Kalyanii reviews Pissing in a River by Lorrie Sprecher

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Throughout my reading of Lorrie Sprecher’s latest release, there was no denying the frustration — in fact, near torment — I endured in witnessing the chasm between what Pissing in a River is and what it could have been. One might equate the experience to an encounter with a woman who inspires boundless passion and devotion given qualities so rare that one wouldn’t think to pass up the opportunity to get to know her better and the realization that this same woman also possesses flaws so glaring that they are right up there with anyone’s top deal breakers. Oh, the agony of deciding whether to let yourself fall for what stands before you, as imperfect as it may be, or to walk away disillusioned, jaded that the potential recognized at the outset will never be fulfilled!

Amanda, the quintessential anglophile and aspiring expat, ventures to England initially as a student and years later on a tourist visa in order to track down the two women whose voices speak to her within her own head. Having been given diagnoses with varying degrees of validity over the years by mental health professionals who she believes were operating in accordance with their own agendas and biases, Amanda finds her symptoms abating as she encounters the physical manifestations of the voices she hears, Dr. Melissa Jones and a girl named Nick, with whom she becomes acquainted after intervening when Nick is raped in a dark alley late one night.

Thrust together in the aftermath of that trauma, the three women grow to find sanctuary within their friendship, providing support and understanding when they need it most. Whereas both Melissa and Nick are haunted by their experiences of sexual assault, Amanda grapples with messages internalized over years as a consumer within the mental health system. As is the case with many who struggle with psychiatric disorders, Amanda is sensitive to the emotions of others and thus endures feelings of guilt and shame, not only for arriving too late to prevent Nick’s rape, but also for injustices carried out around the globe. Without question, Amanda gleans a great deal of her identity from her appreciation of punk music as well as political activism and social advocacy.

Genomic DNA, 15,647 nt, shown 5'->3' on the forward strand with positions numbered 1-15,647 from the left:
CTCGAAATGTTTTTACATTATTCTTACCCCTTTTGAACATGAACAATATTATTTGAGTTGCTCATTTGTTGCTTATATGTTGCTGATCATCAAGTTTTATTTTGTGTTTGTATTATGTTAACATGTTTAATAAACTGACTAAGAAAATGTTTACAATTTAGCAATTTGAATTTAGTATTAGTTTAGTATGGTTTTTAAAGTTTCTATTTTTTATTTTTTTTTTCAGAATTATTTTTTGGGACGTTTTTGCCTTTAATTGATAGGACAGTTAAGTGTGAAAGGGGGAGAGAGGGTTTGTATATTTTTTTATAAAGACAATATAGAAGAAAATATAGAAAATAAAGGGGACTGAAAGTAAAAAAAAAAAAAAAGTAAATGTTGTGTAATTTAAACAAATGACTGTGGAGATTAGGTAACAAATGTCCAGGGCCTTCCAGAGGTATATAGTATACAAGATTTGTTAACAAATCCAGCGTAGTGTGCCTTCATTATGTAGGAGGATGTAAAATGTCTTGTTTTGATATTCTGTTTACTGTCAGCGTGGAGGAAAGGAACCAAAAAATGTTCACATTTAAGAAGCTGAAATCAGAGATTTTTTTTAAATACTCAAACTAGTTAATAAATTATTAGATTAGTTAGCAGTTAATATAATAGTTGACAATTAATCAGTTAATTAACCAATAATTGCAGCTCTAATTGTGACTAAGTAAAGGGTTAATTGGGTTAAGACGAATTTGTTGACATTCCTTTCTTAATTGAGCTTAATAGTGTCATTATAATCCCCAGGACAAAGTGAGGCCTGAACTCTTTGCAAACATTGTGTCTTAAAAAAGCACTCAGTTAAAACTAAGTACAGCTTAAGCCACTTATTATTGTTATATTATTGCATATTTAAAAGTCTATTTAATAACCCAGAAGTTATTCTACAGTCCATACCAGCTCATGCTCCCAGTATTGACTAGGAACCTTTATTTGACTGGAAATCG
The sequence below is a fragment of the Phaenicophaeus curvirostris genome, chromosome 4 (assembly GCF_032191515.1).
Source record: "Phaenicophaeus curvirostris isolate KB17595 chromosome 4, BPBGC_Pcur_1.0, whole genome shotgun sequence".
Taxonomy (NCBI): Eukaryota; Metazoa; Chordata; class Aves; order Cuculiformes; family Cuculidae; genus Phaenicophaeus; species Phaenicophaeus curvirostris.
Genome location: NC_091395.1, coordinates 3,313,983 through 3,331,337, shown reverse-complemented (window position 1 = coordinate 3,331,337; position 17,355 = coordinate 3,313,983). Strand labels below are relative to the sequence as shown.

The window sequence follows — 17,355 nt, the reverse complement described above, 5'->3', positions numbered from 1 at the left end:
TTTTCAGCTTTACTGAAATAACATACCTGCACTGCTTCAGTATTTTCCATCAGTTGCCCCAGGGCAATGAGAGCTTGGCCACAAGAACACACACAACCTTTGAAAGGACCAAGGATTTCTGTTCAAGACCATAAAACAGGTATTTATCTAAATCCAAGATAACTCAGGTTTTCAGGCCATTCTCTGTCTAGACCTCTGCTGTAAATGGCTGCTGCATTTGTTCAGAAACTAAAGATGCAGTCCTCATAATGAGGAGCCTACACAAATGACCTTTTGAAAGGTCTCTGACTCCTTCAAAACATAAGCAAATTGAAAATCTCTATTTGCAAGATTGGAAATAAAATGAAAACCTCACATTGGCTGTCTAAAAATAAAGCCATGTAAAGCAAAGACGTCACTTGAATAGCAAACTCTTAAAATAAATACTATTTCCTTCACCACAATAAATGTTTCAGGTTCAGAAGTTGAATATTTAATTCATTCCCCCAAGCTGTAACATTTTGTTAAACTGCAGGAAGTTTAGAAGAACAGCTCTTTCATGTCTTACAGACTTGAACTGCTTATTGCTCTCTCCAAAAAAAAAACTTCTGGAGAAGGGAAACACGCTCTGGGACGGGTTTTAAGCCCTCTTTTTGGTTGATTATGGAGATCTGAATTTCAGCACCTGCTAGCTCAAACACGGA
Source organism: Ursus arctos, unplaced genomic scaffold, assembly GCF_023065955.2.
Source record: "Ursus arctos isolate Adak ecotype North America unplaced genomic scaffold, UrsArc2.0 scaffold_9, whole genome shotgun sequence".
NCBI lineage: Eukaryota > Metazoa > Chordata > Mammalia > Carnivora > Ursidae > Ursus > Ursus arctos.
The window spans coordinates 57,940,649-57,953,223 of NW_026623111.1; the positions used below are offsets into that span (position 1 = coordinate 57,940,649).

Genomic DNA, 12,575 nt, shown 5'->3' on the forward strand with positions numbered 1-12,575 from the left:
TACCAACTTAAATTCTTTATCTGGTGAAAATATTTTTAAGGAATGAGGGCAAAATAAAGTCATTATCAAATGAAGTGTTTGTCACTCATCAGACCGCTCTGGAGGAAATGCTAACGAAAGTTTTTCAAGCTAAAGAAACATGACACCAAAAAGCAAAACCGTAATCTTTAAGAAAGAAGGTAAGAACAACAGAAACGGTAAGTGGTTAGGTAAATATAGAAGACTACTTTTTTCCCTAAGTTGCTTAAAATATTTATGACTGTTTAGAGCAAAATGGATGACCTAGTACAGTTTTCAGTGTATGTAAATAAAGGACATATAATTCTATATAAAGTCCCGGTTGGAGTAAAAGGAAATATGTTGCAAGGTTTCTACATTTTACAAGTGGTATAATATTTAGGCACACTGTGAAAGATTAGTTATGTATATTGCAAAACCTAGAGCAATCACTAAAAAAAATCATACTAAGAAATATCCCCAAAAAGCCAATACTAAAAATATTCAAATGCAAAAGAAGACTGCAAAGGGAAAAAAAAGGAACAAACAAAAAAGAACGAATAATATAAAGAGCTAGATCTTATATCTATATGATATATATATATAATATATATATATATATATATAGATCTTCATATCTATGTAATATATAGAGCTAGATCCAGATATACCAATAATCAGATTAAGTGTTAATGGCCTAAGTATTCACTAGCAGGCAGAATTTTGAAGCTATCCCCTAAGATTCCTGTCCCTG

I was impressed with the way the book addresses the often overlooked challenges to healing in the aftermath of an assault as well as the daunting task of navigating the internal and external obstacles presented by a mental illness. Pissing in a River boldly broadens the accepted definition of rape and promotes mental health parity, reducing stigma and improving access to treatment while allowing for greater compassion and acceptance. Lest I neglect to mention, Sprecher writes with sensitivity to the potential for fluidity within one’s sexual orientation, which I took to be empathic as well as astute.

Indeed, Pissing in a River has all the makings of an extremely influential, entertaining and thought-provoking work; however, it is also laden with less desirable elements that, for me, proved impossible to ignore. Many of the events, especially within the ass-kicking scenes, are not at all believable; and, primarily early on, so much attention is placed upon irrelevant details that the momentum and interest generated with regard to Amanda’s internal landscape are forever compromised. That being said, it was the multitudinous references to what band merchandise the characters are wearing and the incessant quoting of lyrics that did me in. (T-shirts/Sweatshirts are referenced 97 times.) The importance of punk music and culture to Amanda’s self-concept is abundantly clear without these tedious elements which halt all movement within the story. Even if it were intended as a reflection of Amanda’s OCD, there are certainly more effective means of communicating the impact of the disorder upon the various aspects of her life.

What prevents Pissing in the River from realizing its potential as a groundbreaking work are a lack of consideration for the integrity of the writing itself and the need of a heavier hand in editing. Not only does the novel, as it currently stands, serve as a disappointment to the reader who invests herself in the telling of Amanda’s tale, but there remains a profound sense that the characters themselves are slighted for their truth appears to be ruthlessly sacrificed for the sake of the author’s own. I can only hope that this work will see a second printing with revisions that allow it to live up to its most extraordinary potential.

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